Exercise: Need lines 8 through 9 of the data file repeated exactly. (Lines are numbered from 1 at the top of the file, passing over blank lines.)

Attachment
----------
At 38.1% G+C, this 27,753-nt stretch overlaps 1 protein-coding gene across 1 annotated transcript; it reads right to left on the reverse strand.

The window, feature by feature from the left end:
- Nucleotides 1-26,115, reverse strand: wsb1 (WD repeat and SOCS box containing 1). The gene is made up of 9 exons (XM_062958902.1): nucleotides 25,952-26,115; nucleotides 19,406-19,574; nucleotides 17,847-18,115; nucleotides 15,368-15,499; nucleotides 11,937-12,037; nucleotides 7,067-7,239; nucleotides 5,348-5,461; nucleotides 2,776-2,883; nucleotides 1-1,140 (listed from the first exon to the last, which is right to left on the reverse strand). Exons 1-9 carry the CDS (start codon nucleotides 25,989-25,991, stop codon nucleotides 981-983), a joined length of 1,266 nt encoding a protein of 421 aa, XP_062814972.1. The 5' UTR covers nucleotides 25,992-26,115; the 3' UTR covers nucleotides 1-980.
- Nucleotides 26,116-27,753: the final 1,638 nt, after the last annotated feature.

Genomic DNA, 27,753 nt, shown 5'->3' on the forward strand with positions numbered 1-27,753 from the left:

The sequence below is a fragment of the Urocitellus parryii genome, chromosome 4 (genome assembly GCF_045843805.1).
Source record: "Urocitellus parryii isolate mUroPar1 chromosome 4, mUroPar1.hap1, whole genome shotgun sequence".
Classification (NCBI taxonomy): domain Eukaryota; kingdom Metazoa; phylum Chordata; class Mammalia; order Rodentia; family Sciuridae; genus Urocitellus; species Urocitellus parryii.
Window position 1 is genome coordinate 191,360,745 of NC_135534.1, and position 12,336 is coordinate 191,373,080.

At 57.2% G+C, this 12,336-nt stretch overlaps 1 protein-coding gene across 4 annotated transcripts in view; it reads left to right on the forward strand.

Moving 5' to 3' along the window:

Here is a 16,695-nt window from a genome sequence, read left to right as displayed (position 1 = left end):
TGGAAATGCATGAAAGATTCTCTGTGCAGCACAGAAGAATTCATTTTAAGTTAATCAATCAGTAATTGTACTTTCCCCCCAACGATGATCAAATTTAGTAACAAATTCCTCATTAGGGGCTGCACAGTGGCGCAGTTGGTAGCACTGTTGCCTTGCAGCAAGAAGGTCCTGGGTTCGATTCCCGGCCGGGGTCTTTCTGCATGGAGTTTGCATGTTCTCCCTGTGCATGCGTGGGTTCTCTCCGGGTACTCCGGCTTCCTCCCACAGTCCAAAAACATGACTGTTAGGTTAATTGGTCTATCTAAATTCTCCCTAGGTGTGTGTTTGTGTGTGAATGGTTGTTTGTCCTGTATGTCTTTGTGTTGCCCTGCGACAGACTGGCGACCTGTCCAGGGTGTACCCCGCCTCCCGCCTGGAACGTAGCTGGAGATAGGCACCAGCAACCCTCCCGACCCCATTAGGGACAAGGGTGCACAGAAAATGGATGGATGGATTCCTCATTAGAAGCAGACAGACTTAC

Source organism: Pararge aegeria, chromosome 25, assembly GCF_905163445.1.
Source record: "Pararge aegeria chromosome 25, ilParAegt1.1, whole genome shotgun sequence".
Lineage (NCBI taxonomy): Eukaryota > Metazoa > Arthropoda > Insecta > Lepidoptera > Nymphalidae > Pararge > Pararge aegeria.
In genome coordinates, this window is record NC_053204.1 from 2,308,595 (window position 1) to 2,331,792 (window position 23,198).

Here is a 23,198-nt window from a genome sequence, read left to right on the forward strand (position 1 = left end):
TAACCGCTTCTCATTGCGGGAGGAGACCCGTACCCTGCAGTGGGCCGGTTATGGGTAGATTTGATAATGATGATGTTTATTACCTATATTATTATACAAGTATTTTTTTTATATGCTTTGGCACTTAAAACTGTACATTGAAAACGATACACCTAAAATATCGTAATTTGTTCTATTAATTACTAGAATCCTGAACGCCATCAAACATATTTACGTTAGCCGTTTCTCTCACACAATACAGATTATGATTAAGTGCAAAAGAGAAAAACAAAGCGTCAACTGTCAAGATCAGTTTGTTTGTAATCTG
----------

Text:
Classification (NCBI taxonomy): domain Eukaryota; kingdom Metazoa; phylum Chordata; class Mammalia; order Rodentia; family Sciuridae; genus Urocitellus; species Urocitellus parryii.
Window position 1 is genome coordinate 191,360,745 of NC_135534.1, and position 12,336 is coordinate 191,373,080.